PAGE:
Every item of clothing is labeled, usually with the actor’s name, the character’s name, and the scene, which makes it easier. It’s sort of like summer camp that way. I put away all the ironing I’ve also grabbed the keys on my last trip, and I give each room a final check before locking it up. I return the keys, say goodbye, and leave. Or, if I’m scheduled to do the show that night, I grab a bite to eat and return for my Hour-Before-Half-Hour call.

If a new actor goes on, or an actor goes on vacation and a swing is scheduled to go on, I’m also responsible for doing the “change over” or “turn over”. That means knowing which specialty items are shared by actors, and which individual items the swing wears. I have to remove the regular performer’s clothing and place it wherever that particular person’s items are stored, and put the swing’s clothes in the room. I have to switch over shoes, hats, gloves, mic packs. I have to make sure nothing’s missing.

If someone calls in between the end of the day work call and half hour, then the dresser does the change over. If I know it far enough in advance, I do it during day work.

If a new actor goes on, I have to sew labels into all the clothes, to keep it organized and make sure everyone can identify every piece of clothing. There are something like 480 costumes in this show. With regular dressers, swing dressers and swing performers rotating in and out all the time, it’s important to be able to identify every single item of clothing.

This call takes five hours. We’re entitled to breaks, under our union contract. Instead of taking just a couple of minutes per hour, I usually take my break all at once somewhere in the middle of the call. I either write on my break, or I hang out with other people, also on break and catch up. There’s a laundry person responsible for doing all the laundry and sorting it. On some shows, laundry is distributed during day work, but on this show, the dresser picks it up when he or she comes in for Hour Before.

If people are interested, I’ll also talk, in the future, about what happens in the Hour Before and during Preset, and also during the running of a show.

However, now I have to turn my attention over to Angel Hunt, which was sadly neglected yesterday. I managed to edit and send off two issues of The Widow’s Chamber yesterday morning, and write a few pages of Clock on my break, but that was it.

The new catalogue from the National Trust of Scotland’s properties arrived. It makes me sigh with longing. I want to go back to Culzean Castle again (I’ve rented the Brewhouse Flat there several times and love it), and there are some other places I want to visit. Hopefully, next time I go to Edinburgh, I can rent one of the Trust apartments. When my shows have been in Edinburgh, I’ve always lived in apartments (usually at Queen Margaret College), but when visiting, I’ve stayed in hotel rooms. I much prefer renting apartments when I travel. I like to have a base and then take day trips.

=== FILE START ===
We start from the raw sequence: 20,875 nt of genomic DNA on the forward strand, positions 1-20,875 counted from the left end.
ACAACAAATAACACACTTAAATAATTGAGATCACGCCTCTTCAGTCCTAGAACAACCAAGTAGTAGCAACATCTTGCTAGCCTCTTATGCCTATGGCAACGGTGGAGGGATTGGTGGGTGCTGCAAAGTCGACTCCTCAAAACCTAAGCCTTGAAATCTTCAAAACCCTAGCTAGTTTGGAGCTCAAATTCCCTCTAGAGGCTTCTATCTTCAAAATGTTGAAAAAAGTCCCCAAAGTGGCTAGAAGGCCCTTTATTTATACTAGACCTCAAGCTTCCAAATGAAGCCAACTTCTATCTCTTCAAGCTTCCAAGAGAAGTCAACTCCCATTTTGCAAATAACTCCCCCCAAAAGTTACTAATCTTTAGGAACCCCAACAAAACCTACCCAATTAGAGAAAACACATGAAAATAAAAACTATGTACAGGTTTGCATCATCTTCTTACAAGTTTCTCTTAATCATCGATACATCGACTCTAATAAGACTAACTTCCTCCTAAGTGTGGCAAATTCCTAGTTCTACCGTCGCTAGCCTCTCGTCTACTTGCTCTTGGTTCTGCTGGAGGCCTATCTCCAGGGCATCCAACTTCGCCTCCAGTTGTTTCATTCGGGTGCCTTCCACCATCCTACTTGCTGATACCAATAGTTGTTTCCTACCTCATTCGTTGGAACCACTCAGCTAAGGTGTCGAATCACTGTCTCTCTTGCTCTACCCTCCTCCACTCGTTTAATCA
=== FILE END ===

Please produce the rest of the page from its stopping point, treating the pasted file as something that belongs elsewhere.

Okay, enough procrastination. Back to Angel Hunt, and let’s hope I can find the groove of it today.

Of course, since Mercury is retrograde, Blogspot was down when I initially tried to post.

I can’t believe it’s December 1! I have to open the little windows on my Advent calendars!



At 3:53 PM, Blogger Keith said...

Hi Devon,
I have just tried to read your blog for today. I never seem to be able to get past the first couple of paragraphs. Most of the time it is because of your blooming liberal non-sense. Today, however, you sound like a conservative who is mad at your Republican president. Do you honestly believe that Cut & Run Carey would do anything inteligent? His only plan was to ask the United Nations, especially France, to join us in Iraq. He wanted the U. N. to take control of the operations. (He always said he had a plan on everything he whined about. But, I never heard him say what any of those plans were. I think his plan was to whine about how bad this country is.) Get real. Put your hippy beads up. Stop hugging them trees. Now, do you honestly believe that you people in New York are the only people who were attacked? Stop whining. You lost the election. Get out and get a life. I am starting to think you just type this garbage to fill white space. Think about what you say. Try being a little consistant. You sound as goofy as my x-wife. Blah, blah, blah, - : ).

At 4:15 PM, Blogger Keith said...

Oooops! That was me on that last comment. I may not have signed it. This is Keith, one of your fans from Freelance Writer's Forum. Gotta go!
Keith (maddad4905)